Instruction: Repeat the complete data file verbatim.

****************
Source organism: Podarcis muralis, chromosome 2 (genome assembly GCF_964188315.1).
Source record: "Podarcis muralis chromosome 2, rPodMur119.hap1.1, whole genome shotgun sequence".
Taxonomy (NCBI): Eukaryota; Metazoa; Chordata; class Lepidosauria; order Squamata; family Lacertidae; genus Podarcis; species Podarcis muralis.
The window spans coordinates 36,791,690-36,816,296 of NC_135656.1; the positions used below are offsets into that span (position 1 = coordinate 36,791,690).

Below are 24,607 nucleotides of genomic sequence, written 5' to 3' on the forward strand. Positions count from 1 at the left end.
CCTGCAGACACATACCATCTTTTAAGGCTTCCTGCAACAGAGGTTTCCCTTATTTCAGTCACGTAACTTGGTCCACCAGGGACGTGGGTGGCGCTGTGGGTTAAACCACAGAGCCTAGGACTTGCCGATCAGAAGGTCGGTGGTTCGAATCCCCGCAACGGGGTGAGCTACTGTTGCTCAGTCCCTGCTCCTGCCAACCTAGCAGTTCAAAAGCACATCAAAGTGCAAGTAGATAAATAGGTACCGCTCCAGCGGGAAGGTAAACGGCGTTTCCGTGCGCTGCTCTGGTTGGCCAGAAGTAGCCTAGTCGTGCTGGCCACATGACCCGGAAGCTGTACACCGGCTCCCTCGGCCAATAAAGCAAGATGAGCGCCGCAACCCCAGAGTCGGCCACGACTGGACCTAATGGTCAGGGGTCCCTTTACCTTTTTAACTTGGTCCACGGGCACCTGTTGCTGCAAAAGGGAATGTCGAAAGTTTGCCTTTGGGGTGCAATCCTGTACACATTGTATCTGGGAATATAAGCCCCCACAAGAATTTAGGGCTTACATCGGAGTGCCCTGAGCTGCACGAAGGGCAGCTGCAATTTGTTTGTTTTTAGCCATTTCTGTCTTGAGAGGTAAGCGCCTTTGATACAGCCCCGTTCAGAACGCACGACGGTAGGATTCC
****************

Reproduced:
Source organism: Podarcis muralis, chromosome 2 (genome assembly GCF_964188315.1).
Source record: "Podarcis muralis chromosome 2, rPodMur119.hap1.1, whole genome shotgun sequence".
Taxonomy (NCBI): Eukaryota; Metazoa; Chordata; class Lepidosauria; order Squamata; family Lacertidae; genus Podarcis; species Podarcis muralis.
The window spans coordinates 36,791,690-36,816,296 of NC_135656.1; the positions used below are offsets into that span (position 1 = coordinate 36,791,690).

Below are 24,607 nucleotides of genomic sequence, written 5' to 3' on the forward strand. Positions count from 1 at the left end.
CCTGCAGACACATACCATCTTTTAAGGCTTCCTGCAACAGAGGTTTCCCTTATTTCAGTCACGTAACTTGGTCCACCAGGGACGTGGGTGGCGCTGTGGGTTAAACCACAGAGCCTAGGACTTGCCGATCAGAAGGTCGGTGGTTCGAATCCCCGCAACGGGGTGAGCTACTGTTGCTCAGTCCCTGCTCCTGCCAACCTAGCAGTTCAAAAGCACATCAAAGTGCAAGTAGATAAATAGGTACCGCTCCAGCGGGAAGGTAAACGGCGTTTCCGTGCGCTGCTCTGGTTGGCCAGAAGTAGCCTAGTCGTGCTGGCCACATGACCCGGAAGCTGTACACCGGCTCCCTCGGCCAATAAAGCAAGATGAGCGCCGCAACCCCAGAGTCGGCCACGACTGGACCTAATGGTCAGGGGTCCCTTTACCTTTTTAACTTGGTCCACGGGCACCTGTTGCTGCAAAAGGGAATGTCGAAAGTTTGCCTTTGGGGTGCAATCCTGTACACATTGTATCTGGGAATATAAGCCCCCACAAGAATTTAGGGCTTACATCGGAGTGCCCTGAGCTGCACGAAGGGCAGCTGCAATTTGTTTGTTTTTAGCCATTTCTGTCTTGAGAGGTAAGCGCCTTTGATACAGCCCCGTTCAGAACGCACGACGGTAGGATTCC